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A Few Words About Theme


By Melanie Anne Phillips
Creator StoryWeaver, Co-creator Dramatica



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Part Four


Both Sides of the Thematic Argument


Every powerful theme pits a “Message Issue” against a “Counterpoint”, such as “Greed vs. Generosity”, or “Holding On To Hope” vs. “Abandoning Hope”.


The Message Issue and Counterpoint define the thematic argument of your story. They play both sides of the moral dilemma. The most important key to a successful thematic argument is never, ever play the message issue and counterpoint together at the same time.

Why? Because the thematic argument is an emotional one, not one of reason. You are trying to sway your reader/audience to adopt your moral view as an author. This will not happen if you keep showing one side of the argument as “good” and the other side as “bad” in direct comparison. Such a thematic argument would seem one-sided, and treat the issues as being black-and-white, rather than gray-scale.

In real life, moral decisions are seldom cut-and-dried. Although we may hold views that are clearly defined, in practice it all comes down to the context of the specific situation. For example, it may be wrong to steal in general. But, it might be proper to steal from the enemy during a war, or from a large market when you baby is starving. In the end, all moral views become a little blurry around the edges when push comes to shove.

Statements of absolutes do not a thematic argument make. Rather, your most powerful message will deal with the lesser of two evils, the greater of two goods, or the degree of goodness or badness of each side of the argument. In fact, there are often situations where both sides of the moral argument are equally good, equally bad, or that both sides are either good nor bad in the particular situation being explored in the story.

The way to create this more powerful, more believable, and more persuasive thematic argument is as follows:

1. Determine in advance whether each side is good, bad, or neutral.

Do this by assigning an arbitrary “value” to both the Message Issue and the Counterpoint. For example, we might choose a scale with +5 being absolutely good, -5 being absolutely bad, and zero being neutral.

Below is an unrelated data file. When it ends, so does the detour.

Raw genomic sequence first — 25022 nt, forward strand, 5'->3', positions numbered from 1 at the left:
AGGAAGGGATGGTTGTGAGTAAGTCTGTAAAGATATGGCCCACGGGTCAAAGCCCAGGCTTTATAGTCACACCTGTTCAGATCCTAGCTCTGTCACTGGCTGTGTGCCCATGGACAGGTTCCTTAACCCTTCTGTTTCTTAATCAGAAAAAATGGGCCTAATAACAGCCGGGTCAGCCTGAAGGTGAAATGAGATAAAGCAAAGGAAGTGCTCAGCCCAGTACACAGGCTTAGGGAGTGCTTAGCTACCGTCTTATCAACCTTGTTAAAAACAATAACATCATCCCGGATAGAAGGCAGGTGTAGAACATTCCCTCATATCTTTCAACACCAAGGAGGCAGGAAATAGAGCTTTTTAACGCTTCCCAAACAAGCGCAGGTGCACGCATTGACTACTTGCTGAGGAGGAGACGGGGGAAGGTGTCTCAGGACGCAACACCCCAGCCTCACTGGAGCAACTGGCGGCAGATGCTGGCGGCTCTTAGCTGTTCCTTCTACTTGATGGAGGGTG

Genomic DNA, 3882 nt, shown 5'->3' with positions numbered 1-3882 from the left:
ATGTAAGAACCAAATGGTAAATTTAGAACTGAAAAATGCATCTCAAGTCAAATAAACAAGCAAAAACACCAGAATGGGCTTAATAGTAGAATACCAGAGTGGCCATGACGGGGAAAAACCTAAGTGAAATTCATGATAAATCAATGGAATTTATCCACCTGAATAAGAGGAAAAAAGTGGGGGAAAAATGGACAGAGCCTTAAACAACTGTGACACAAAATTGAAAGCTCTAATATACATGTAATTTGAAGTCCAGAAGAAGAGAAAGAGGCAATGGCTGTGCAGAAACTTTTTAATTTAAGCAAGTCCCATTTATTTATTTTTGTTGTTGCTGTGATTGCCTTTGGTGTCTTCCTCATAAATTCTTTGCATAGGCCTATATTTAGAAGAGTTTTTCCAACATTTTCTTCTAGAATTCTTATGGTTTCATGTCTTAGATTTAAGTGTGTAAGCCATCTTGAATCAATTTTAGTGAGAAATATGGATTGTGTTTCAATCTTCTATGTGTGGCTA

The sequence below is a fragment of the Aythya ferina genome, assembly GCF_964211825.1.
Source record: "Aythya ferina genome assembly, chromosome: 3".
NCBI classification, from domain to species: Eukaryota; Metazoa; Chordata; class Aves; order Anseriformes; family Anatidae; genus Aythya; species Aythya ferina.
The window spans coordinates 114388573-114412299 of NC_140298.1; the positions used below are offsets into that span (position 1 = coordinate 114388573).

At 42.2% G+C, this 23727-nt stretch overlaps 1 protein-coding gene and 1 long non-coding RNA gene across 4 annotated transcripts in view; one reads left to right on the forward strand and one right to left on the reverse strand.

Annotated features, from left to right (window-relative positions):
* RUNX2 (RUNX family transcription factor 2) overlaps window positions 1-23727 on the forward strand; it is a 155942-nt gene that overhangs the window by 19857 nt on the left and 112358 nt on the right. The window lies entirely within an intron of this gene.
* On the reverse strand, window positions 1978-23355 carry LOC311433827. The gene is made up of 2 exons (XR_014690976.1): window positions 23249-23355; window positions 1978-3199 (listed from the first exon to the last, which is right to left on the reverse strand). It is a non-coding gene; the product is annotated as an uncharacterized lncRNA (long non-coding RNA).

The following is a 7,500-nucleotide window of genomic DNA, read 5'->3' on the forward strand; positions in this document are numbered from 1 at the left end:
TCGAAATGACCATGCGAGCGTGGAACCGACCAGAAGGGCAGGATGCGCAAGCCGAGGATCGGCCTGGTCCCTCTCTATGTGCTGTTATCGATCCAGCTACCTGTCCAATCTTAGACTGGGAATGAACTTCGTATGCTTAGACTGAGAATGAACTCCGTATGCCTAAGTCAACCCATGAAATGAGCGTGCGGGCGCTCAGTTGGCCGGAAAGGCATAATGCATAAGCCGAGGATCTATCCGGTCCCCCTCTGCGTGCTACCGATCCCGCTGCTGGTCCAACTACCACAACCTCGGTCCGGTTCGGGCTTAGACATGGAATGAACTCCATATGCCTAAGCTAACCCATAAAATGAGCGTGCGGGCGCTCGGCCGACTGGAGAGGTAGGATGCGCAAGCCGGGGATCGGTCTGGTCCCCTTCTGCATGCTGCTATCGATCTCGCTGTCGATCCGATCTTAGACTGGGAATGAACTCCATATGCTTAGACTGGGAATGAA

If our thematic argument is Greed vs. Generosity, then Greed (our Message Issue) might be a -3, and Generosity (our Counterpoint) might be a -2. This would mean that both Greed and Generosity are both bad (being in the negative) but that Generosity is a little less bad than Greed since Generosity is only a -2 and Greed is a -3.

2. Show the good and bad aspects of both the Message Issue and the Counterpoint.

Make sure the examples of each side of the thematic argument that you have already developed don’t portray either side as being all good or all bad. In fact, even if one side of the argument turns out to be bad in the end, it might be shown as good initially. But over the course of the story, that first impression is changed by seeing that side in other contexts.

3. Have the good and bad aspects “average out” to the thematic conclusion you want.

By putting each side of the thematic argument on a roller coaster of good and bad aspects, it blurs the issues, just as in real life. But the reader/audience will “average out” all of their exposures to each side of the argument and draw their own conclusions at the end of the story.

In this way, the argument will move out of the realm of intellectual consideration and become a viewpoint arrived by feel. And, since you have not only shown both sides, but the good and the bad of each side, your message will be easier to swallow. And finally, since you never directly compared the two sides, the reader/audience will not feel that your message has been shoved down its throat.